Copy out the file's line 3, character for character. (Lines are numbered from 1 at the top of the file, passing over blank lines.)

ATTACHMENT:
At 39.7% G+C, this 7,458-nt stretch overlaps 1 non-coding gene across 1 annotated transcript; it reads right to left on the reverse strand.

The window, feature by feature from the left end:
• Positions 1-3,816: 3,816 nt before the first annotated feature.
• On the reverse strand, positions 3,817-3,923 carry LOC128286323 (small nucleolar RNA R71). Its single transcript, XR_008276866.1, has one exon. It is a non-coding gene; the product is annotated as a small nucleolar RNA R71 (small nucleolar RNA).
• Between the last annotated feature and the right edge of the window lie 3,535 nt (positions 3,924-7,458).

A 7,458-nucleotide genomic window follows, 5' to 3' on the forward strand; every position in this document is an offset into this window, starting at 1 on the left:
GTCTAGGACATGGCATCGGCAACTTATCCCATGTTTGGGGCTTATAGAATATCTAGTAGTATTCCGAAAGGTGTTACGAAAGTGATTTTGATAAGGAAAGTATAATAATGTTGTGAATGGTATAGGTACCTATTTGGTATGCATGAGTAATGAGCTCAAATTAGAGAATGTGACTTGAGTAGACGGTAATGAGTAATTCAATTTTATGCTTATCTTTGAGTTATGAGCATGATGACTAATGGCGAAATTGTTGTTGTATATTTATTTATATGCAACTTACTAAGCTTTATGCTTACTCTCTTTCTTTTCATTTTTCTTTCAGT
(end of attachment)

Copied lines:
• Positions 1-3,816: 3,816 nt before the first annotated feature.